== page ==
The Columbia Icefield is a gigantic icefield over 300 meters deep in places and covering over 300 square kilometers of land around the highest peaks of the Canadian Rocky Mountains. Most of the Columbia Icefield is inaccessible and seen by only the foremost adventurers. The Athabasca Glacier, one of several glaciers spurring off the icefield, is a notable exception. Located right off the Icefield Parkway near the boundary of Banff and Jasper national parks, Athabasca Glacier is one the most visited glaciers on the planet. Many visitors will view the glacier from a far distance from the Discovery Center, or pay nearly $100 to ride a Brewster bus onto the glacier itself. However, a short hike from a small parking area a kilometer away from the Discovery Center leads basically to the toe of the Athabasca Glacier, and is free with national park admission.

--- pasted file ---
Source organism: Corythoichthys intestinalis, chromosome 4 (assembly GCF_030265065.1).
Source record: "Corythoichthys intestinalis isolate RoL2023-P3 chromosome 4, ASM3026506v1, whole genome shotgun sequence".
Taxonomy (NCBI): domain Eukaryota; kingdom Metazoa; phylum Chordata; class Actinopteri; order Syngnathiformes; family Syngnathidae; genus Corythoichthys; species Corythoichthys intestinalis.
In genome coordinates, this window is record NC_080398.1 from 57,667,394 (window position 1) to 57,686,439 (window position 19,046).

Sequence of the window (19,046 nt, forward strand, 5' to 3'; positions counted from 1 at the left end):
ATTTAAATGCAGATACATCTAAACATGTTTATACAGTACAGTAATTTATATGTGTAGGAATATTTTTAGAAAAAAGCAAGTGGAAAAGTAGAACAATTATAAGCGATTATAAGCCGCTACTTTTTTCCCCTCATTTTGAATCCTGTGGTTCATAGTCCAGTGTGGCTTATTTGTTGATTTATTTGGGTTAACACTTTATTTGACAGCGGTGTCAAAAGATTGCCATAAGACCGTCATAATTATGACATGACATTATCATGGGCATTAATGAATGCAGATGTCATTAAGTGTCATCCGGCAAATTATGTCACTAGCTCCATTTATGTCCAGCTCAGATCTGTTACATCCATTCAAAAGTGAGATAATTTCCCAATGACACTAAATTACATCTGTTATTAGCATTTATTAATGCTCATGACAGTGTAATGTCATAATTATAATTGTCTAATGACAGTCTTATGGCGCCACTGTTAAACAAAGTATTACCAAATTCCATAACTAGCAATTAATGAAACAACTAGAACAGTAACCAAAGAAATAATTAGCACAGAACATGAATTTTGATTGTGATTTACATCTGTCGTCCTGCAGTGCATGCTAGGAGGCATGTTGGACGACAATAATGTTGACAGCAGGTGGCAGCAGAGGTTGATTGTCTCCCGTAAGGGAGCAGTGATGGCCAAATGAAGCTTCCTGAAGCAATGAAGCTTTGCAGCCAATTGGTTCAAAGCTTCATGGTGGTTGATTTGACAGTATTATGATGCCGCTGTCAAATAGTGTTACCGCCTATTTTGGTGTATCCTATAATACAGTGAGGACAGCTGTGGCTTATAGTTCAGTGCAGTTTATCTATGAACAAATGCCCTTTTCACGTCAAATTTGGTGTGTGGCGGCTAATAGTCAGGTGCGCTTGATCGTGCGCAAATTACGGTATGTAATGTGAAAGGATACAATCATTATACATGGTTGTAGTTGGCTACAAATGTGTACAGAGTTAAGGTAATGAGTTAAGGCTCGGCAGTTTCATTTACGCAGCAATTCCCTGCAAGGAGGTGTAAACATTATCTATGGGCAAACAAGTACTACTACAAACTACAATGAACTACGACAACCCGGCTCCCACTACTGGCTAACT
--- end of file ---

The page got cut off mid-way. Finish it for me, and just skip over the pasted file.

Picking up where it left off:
The trailhead to Athabasca Glacier is not signed well, but is pretty easy to see from the open and barren terrain in this area. A parking area is right off the Icefields Parkway on the right side if you are coming from Jasper (left if coming from Banff); travel down the hill to the right to get to another parking area where the trail begins. While the trail is not long, it is noticably longer than most of the other roadside attractions on the Icefield Parkway, at a relatively higher elevation (up to about 2,000 m above sea level), and is significantly more exposed to cold mountain wind and any weather systems that can form in this mountainous region on a moment's notice, making the relatively short walk more physically taxing than it may appear in writing. Water is not available at the trailhead or anywhere on the trail. A small vault toilet is at the trailhead -- expect a long line if you need to use it.